Using this ideal model for the op-amp will greatly simplify our calculations, and will result in only very small errors in resulting voltages and currents.
The op-amp is very rarely used "open loop" to amplify a tiny signal into a big one. Instead, feedback is used. The effect is to make the circuit insensitive to variations in A, Ri, and Ro, even rather large variations. This makes it possible for the engineer to design op-amp circuits (almost) without regard to which brand of op-amp is selected.
The following analysis will work for almost all op-amp circuits. Even if the op-amp cannot be considered ideal, this works as a good approximation.
1) Calculate vp. This is the voltage at the
positive input. To make this calculation, assume
that no current flows into the positive input.
2) vn = vp. This is the voltage at the negative (inverting) input. This is because the difference voltage vp - vn is infinitesimally small.
3) Solve Kirchhoff's Current Law at the vn node. In the KCL equation, assume the current into the negative input is zero.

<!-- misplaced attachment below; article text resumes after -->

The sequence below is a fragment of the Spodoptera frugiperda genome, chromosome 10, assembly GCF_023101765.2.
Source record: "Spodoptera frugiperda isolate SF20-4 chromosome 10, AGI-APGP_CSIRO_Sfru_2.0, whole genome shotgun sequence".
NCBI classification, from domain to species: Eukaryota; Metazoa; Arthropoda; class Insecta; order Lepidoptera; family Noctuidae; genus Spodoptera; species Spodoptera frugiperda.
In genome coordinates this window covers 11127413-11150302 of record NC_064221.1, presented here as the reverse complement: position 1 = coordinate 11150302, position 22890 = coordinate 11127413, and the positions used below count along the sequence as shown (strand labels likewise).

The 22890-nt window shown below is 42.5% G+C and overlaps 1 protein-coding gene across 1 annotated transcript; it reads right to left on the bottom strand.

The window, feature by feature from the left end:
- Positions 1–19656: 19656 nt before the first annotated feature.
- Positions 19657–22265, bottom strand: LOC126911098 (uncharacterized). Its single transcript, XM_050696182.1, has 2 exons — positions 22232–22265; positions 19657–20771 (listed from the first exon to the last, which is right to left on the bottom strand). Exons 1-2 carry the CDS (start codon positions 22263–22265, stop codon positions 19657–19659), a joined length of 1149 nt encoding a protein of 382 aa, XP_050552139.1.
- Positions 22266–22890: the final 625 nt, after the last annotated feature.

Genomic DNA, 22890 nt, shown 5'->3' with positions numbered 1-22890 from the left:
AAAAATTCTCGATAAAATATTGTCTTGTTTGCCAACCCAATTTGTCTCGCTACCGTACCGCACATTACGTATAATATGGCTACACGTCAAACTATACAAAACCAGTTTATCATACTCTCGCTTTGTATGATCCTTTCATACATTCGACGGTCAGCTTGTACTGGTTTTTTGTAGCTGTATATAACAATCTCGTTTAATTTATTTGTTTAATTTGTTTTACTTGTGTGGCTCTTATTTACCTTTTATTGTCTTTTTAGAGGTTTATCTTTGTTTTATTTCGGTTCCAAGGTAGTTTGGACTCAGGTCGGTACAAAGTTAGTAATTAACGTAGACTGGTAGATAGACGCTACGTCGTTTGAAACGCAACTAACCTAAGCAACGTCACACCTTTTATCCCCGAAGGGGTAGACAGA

We will now solve an op-amp circuit using the ideal op-amp analysis method. Consider Figure 6 below.
Figure 6. Example circuit using ideal op-amp model.
1) Since no current flows into the positive input, no current flows in the 8.9 kΩ
resistor. Therefore, the voltage on both sides of the 8.9 kΩ resistor is
the same (1 V). So vp = 1 V.
2) vn = vp = 1 V.
3) KCL at vn is:
-IS - IF = 0
To find the I values, use this form of Ohm's Law:
IXY = (VX - VY)/R
This important equation says that the current between points X and Y is the voltage on the X side minus the voltage on the Y side divided by the resistance. Applying this to the two currents in the circuit, we get:
IS = (3 - 1)/10 k = 2/10 k
IF = (vo - 1)/80 k
Plugging these into KCL gives:
-2/10 k - (vo - 1)/80 k = 0
Multiplying by 80 k:
-16 - vo + 1 = 0
vo = -15 V
You can use this method to analyze almost any op-amp circuit.
There is a reason for the presence of the 8.9 kΩ resistor. It is the parallel combination of the resistors connected to the negative input. Real op-amp circuits have tiny "bias currents" that flow into the positive and negative inputs. By balancing the resistances seen by these two terminals, the effects of the bias currents tend to cancel out.
At this time you should complete Tutorial 13A on operational amplifiers.